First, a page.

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92 Floating into Summer By the end of April, canoeing is still mostly good on some of the southern Flint Hills streams, but only if spring rains continue to supply a floatable current. When they do, it’s hard not to stop often and take pictures when large purple violets line the banks of a stream like Salt Creek, their rich hues intensified by a backdrop of pale gray limestone. Scattered throughout the stream bank are veins of spent mussel shells, many as big as a man’s hand, the nacre as shiny as if machine polished. Some are a milky white, some pink, some purple. In places where the dark earth has been peeled away by the current, pale layers of accumulated mussel shells form distinct veins in the exposed banks, almost like albino seams of coal. Sycamore trees, limbs pale as aged bone, fly new grayish green leaves as April fades into history . Spotted sandpipers perch on larger rocks in the current, pumping their nervous posteriors, fluttering more than flying downstream when alarmed. Longer, deeper pools hold flocks of ducks—mallards, wood ducks, teal. The nervous wood ducks erupt into the air with a splash of wing tips, flying downstream only as far as the next pool. Sandpipers teeter, wood ducks keen, mallards quack in wild disharmony. Around a bend the mood is more somber—a fox squirrel and a big water snake are 93 Floating into Summer locked in what appears to be a battle to the death amid the exposed roots of a massive bur oak. By midmorning, the warming water has induced an airborne mayfly ballet, the insects’ wings catching the sunlight as if cut from tiny shards of glass.Shrubby buckeyes with yellow-green leaves grow below the limestone bluffs where the soil is deepest, and several banded water snakes snooze in the sun on a big limestone slab hanging out over the current. In places where the woods open up to reveal the rolling prairie beyond, limestone outcroppings pop up through the grass like rows of small gray tombstones. The grass, green as any fabled Irish dell, provides the perfect landing strip for an upland sandpiper. The graceful migrant drops from the sky to settle upon one of the limestone outcroppings . Once at rest on this upright chunk of gray stone, the longlegged sandpiper stows each wing with a motion that’s almost theatrical . Not far away, a farmer cutting alfalfa hay captures the interest of a northern harrier. The hawk flies slow and low behind the tractor, watching for mice or rabbits frantic to escape the roaring machine. Two barred owls gaze with indifference from atop a spreading streamside sycamore, while a longnose gar weighing twenty pounds or more creases the surface of a quiet pool. The slightest splash seems to inspire rapidly twittered couplets from a male indigo bunting, a small songbird whose dark feathers glow iridescent blue in spring sunlight. A red-headed woodpecker hammers away at a dying streamside tree while a crow-size pileated woodpecker flies overhead. The pileated ’s alarm call recalls the urgency of a woman’s frantic screaming, the bird’s bright red Woody Woodpecker topknot gleaming like a crimson banner. Nearby an ancient bur oak, a grand old tree with a circumference of ten feet or more, appears ready to abandon its role as historian of Salt Creek’s centuries. Beavers have girdled the oak, and soon it will topple into the pool to serve as fish shelter, the final chapter in a life that began before the time of George Washington. Even as it dies, the massive oak will dominate the stream bank until a strong wind finishes what the beavers started. An impressive skeleton soon to be, the tree’s lower limbs seem bigger than most of the trees it overshadows. BylateMay,lifeinandalongSaltCreekbeginstoreachaseasonalclimax . Orangethroat darters, bottom-hugging minnow-size fish clinging to rocks lining spring-fed feeder streams, display bright orange 94 Floating into Summer and blue breeding colors. Red shiners flash crimson fins. Blanchard’s cricket frogs announce mating urgency in tones sounding more like the metallic rattling of insects than the seasonal calling of amphibians. On this humid afternoon, clouds skating on a south wind deliver the low gray promise of thunderstorms. Gray tree frogs trill that rain is inevitable. Butter yellow and brown wood duck ducklings, alarmed by a predator either real or imagined, disappear into a thick patch of aquatic herbs called water-willow. The plants, which produce...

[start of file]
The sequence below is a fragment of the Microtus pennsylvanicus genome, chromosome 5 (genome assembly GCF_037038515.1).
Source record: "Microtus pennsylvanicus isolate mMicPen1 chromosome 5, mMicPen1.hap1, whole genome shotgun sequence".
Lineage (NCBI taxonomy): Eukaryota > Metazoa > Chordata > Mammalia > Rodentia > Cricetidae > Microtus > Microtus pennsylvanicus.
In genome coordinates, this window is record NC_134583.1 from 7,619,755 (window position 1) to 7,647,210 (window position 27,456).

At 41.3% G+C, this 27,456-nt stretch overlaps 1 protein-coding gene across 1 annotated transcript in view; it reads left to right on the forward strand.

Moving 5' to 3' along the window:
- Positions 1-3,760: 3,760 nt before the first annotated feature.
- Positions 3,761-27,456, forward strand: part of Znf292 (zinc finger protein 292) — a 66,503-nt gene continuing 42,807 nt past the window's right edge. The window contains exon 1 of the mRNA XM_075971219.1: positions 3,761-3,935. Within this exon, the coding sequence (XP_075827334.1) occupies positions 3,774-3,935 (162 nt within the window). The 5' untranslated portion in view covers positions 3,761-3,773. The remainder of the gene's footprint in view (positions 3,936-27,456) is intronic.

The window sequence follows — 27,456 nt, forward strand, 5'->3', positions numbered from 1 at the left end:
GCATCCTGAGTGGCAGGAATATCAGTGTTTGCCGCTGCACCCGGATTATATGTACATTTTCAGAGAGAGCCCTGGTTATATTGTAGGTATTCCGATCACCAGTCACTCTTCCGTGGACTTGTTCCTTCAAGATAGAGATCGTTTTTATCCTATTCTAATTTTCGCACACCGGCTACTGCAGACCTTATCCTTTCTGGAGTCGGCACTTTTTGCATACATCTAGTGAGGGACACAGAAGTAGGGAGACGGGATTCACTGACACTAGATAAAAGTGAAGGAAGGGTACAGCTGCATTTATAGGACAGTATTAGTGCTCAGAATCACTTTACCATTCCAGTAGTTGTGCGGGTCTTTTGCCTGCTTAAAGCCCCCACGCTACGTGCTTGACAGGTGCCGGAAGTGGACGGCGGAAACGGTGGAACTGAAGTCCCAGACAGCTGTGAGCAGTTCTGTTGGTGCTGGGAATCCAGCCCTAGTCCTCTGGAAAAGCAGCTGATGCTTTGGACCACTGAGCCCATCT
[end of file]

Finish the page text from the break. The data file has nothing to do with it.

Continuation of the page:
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Additional Information

ISBN
9781609385309
Related ISBN
9781609385293
MARC Record
OCLC
1004673660
Pages
201
Launched on MUSE
2017-12-06
Language
English
Open Access
No
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